handler = stateObj.userPointer[smType];
if (handler) {
handler(pos, sm, e);
}
}
// call for current mode if there
if (stateObj.modes && sm.currentMode) {
mode = stateObj.modes[sm.currentMode];
if (mode.userPointer) {
handler = mode.userPointer[smType];
if (handler) {
handler(pos, sm, e);
}
}
}
});
};
// attach canvas events for the given state machine
var attachAllCanvasEvents = function (sm) {
attachCanvasEvent(sm, 'mousedown', 'start');
attachCanvasEvent(sm, 'mousemove', 'move');
attachCanvasEvent(sm, 'mouseup', 'end');
attachCanvasEvent(sm, 'touchstart', 'start');
attachCanvasEvent(sm, 'touchmove', 'move');
attachCanvasEvent(sm, 'touchend', 'end');
};

1.5 - The public function that creates a state machine object

So now it is time for the public function that is used to create the state machine instance when making a project with this state machine module.

1
2
3
4
5
6
7
8
9
10
11
12
13
14
15
16
17
18
19
20
21
22
23
24
25
26
27
28
29
30
31
32
33
34
35
36
37
38
39
40
41
42
43
44
45
46
47
48
49
50
51
52
53
54
55
56
57
58
59
60
61
// create a new state machine
return function (container, w , h) {
// state machine Object
var sm = {
currentState: null,
currentMode: null,
game: {},
draw: {},
states: {},
canvas: null,
container: parseContainer(container),
ctx: null,
load: function (stateObj) {
// just reference the object for now as long as
// that works okay
sm.states[stateObj.name || 'game'] = stateObj;
if (stateObj.bootState) {
sm.currentState = stateObj.name;
}
},
start: function (stateName) {
sm.currentState = stateName || sm.currentState;
var init = sm.states[sm.currentState].init || null;
if (init) {
init(sm);
}
loop();
}
};
// create canvas and attach event handlers
createCanvas(sm, w, h);
attachAllCanvasEvents(sm);
// main loop
var loop = function () {
requestAnimationFrame(loop);
var stateObj = sm.states[sm.currentState] || {};
// call top level tick
if (stateObj.tick) {
stateObj.tick(sm);
}
// call mode tick
if (stateObj.modes && sm.currentMode) {
var mode = stateObj.modes[sm.currentMode];
if (mode.tick) {
mode.tick(sm);
};
}
};
return sm;
};
}
());

2 - Simple use case example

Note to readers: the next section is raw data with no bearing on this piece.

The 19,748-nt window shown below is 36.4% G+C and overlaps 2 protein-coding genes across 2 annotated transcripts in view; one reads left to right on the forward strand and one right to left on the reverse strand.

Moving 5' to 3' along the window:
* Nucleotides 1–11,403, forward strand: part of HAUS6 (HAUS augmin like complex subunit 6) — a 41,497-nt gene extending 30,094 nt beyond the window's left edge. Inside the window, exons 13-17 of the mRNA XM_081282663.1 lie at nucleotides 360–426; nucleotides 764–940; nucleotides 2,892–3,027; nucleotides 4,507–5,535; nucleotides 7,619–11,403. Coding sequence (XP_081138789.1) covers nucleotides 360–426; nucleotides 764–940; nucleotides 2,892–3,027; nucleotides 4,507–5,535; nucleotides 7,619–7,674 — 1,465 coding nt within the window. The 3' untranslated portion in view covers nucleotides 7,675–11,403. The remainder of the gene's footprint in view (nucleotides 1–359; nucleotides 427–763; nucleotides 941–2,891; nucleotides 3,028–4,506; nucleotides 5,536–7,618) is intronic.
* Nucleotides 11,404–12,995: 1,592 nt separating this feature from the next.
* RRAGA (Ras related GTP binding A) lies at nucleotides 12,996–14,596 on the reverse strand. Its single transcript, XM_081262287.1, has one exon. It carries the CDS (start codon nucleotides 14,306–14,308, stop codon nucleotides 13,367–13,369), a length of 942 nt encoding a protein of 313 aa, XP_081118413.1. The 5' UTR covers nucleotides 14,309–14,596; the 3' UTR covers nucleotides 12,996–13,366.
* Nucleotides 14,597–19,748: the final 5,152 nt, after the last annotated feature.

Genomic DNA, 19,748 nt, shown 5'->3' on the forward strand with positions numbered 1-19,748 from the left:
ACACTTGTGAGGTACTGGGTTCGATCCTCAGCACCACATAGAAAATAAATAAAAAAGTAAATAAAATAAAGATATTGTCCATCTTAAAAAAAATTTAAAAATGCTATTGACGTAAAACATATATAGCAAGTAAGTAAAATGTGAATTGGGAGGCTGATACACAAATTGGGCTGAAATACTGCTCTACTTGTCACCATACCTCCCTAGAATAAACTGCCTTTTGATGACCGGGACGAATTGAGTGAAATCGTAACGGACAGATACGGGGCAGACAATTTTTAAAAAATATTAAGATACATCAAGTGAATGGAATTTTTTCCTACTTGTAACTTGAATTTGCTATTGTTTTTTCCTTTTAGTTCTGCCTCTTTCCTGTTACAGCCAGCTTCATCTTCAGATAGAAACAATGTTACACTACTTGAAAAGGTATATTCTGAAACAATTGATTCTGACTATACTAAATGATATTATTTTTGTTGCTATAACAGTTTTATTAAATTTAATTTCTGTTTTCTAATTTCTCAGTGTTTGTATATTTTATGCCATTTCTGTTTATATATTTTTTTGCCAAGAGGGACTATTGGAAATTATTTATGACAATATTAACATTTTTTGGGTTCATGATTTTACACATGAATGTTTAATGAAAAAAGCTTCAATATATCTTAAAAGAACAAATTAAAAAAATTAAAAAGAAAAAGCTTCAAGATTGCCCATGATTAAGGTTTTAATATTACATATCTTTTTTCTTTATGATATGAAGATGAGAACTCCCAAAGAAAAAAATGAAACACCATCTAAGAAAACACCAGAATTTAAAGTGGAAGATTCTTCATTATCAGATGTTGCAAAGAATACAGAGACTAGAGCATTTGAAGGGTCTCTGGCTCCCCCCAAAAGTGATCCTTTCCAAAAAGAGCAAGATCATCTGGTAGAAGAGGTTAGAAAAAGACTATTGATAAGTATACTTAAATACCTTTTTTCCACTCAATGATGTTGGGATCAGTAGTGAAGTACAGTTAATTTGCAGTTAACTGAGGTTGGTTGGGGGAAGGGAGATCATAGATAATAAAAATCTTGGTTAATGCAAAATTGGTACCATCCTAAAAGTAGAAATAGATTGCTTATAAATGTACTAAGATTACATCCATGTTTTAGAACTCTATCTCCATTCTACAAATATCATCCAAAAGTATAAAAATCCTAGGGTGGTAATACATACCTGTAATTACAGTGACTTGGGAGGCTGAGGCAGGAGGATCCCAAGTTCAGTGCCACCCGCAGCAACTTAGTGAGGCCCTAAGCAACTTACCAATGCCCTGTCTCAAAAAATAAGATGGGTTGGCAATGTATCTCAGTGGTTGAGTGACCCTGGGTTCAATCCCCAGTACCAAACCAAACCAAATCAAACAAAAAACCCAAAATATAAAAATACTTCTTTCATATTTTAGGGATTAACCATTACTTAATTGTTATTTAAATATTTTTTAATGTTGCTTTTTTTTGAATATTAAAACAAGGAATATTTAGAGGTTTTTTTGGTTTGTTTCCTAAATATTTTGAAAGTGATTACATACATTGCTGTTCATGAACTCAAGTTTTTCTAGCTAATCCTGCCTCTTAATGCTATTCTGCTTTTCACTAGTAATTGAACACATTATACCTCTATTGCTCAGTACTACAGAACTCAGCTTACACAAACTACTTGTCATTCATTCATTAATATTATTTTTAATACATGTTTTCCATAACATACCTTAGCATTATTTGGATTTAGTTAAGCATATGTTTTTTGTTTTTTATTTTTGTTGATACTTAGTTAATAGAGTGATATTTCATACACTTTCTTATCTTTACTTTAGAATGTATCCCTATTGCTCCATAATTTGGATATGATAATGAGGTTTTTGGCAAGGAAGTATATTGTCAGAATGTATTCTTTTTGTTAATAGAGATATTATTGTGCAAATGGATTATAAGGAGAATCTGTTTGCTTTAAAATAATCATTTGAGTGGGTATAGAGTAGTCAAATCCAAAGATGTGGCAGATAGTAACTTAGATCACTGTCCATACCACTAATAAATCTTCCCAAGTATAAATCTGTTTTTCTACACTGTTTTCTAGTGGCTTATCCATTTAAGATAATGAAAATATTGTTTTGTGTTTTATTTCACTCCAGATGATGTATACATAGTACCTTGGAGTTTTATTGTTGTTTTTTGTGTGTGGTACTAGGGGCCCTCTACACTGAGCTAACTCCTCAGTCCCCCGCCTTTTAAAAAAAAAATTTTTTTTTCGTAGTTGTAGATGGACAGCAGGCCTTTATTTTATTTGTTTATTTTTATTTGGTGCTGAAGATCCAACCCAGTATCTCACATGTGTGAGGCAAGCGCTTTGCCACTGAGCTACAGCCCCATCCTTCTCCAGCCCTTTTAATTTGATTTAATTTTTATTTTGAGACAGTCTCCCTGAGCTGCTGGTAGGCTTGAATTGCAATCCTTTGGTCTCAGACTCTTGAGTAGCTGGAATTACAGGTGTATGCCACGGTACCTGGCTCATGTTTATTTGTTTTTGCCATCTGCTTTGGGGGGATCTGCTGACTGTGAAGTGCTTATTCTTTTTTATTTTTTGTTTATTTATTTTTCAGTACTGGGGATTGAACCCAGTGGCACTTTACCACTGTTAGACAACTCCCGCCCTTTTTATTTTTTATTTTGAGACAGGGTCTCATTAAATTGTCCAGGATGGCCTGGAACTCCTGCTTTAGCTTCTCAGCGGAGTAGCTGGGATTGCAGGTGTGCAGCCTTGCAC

So here is a simple use case example of the state machine module in action. This results in a very basic clicker type game example where some resources are given when the canvas is clicked, as well as just over time.

1
2
3
4
5
6
7
8
9
10
11
12
13
14
15
16
17
18
19
20
21
22
23
24
25
26
27
28
29
30
31
32
33
34
35
36
37
38
39
40
41
42
43
44
45
46
var sm = Machine('gamearea');
sm.load({
name: 'game',
bootState: true,
init: function (sm) {
var g = sm.game;
g.manual = 0;
g.perManual = 0.25;
g.auto = 0;
g.autoTickRate = 3000;
g.perAutoTick = 1;
g.lt = new Date();
},
tick: function (sm) {
var g = sm.game,
ctx = sm.ctx,
now = new Date(),
t = now - g.lt;
if (t >= g.autoTickRate) {
var ticks = t / g.autoTickRate;
g.auto += ticks * g.perAutoTick;
g.lt = now;
}
ctx.fillStyle = 'black';
ctx.fillRect(0, 0, sm.canvas.width, sm.canvas.height);
ctx.fillStyle = 'white';
ctx.fillText('manual: ' + g.manual.toFixed(2), 10, 20);
ctx.fillText('auto: ' + g.auto.toFixed(2), 10, 30);
},
userPointer: {
start: function (pt, sm, e) {
console.log(e.type, pt.x, pt.y);
sm.game.manual += sm.game.perManual;
}
}
});
sm.start();

3 - Modes use case example

I wanted to make another example that makes use of my modes feature that I put together. This is a way to have a state within a state sort of speak. When a mode is active additional logic that is to happen when the mode is active will happen on top of the logic that will always run for the state.

1
2
3
4
5
6
7
8
9
10
11
12
13
14
15
16
17
18
19
20
21
22
23
24
25
26
27
28
29
30
31
32
33
34
35
36
37
38
39
40
41
42
43
44
45
46
47
48
49
50
51
52
53
54
55
56
57
58
59
60
61
62
63
64
65
66
67
68
69
70
71
72
73
74
75
76
77
78
79
var sm = Machine('gamearea', 640, 480);
sm.load({
name: 'game',
bootState: true,
init: function (sm) {
var g = sm.game;
g.ship = {
x: sm.canvas.width / 2,
y: sm.canvas.height / 2,
heading: 0
};
g.userDown = false;
},
tick: function (sm) {
var g = sm.game,
ctx = sm.ctx;
// set mode to nav conditions
sm.currentMode = null;
if (g.userDown) {
if (new Date() - g.userDownST >= 1000) {
sm.currentMode = 'nav';
}
}
// draw
ctx.fillStyle = 'black';
ctx.fillRect(0, 0, sm.canvas.width, sm.canvas.height);
ctx.fillStyle = 'white';
ctx.fillText(g.userDown, 10, 20);
ctx.strokeStyle = 'white';
ctx.beginPath();
ctx.arc(g.ship.x, g.ship.y, 5, 0, Math.PI * 2);
ctx.stroke();
},
// global user pointer
userPointer: {
start: function (pt, sm, e) {
sm.game.userDown = true;
sm.game.userDownST = new Date();
},
end: function (pt, sm, e) {
sm.game.userDown = false;
}
},
// modes for this state
modes: {
nav: {
// what to do for each tick, when nav mode is active
tick: function (sm) {
var g = sm.game,
ship = g.ship;
// move ship based on current heading
ship.x += Math.cos(ship.heading) * 2;
ship.y += Math.sin(ship.heading) * 2;
// boundaries
ship.x = ship.x < 0 ? sm.canvas.width : ship.x;
ship.y = ship.y < 0 ? sm.canvas.height : ship.y;
ship.x = ship.x > sm.canvas.width ? 0 : ship.x;
ship.y = ship.y > sm.canvas.height ? 0 : ship.y;
},
// user pointer just for nav
userPointer: {
// mouse move event can change heading now
move: function (pt, sm, e) {
var g = sm.game,
ship = g.ship;
ship.heading = Math.atan2(pt.y - ship.y, pt.x - ship.x);
}
}
}
}
});
sm.start();

4 - Conclusion

So with this canvas example I have together what looks like a somewhat useful state machine module. I have not battle tested this though, so I would not really go about using this just yet aside from a hobby project maybe. If I get around to it I might get to sining some more time into this one though, and also pull this together with a whole bunch of other components that I am working out to make my own canvas framework or sorts that I might use to make a few games with. Do not hold your breath with that one though, I have way to many competing ideas when it comes to what I want to focus on.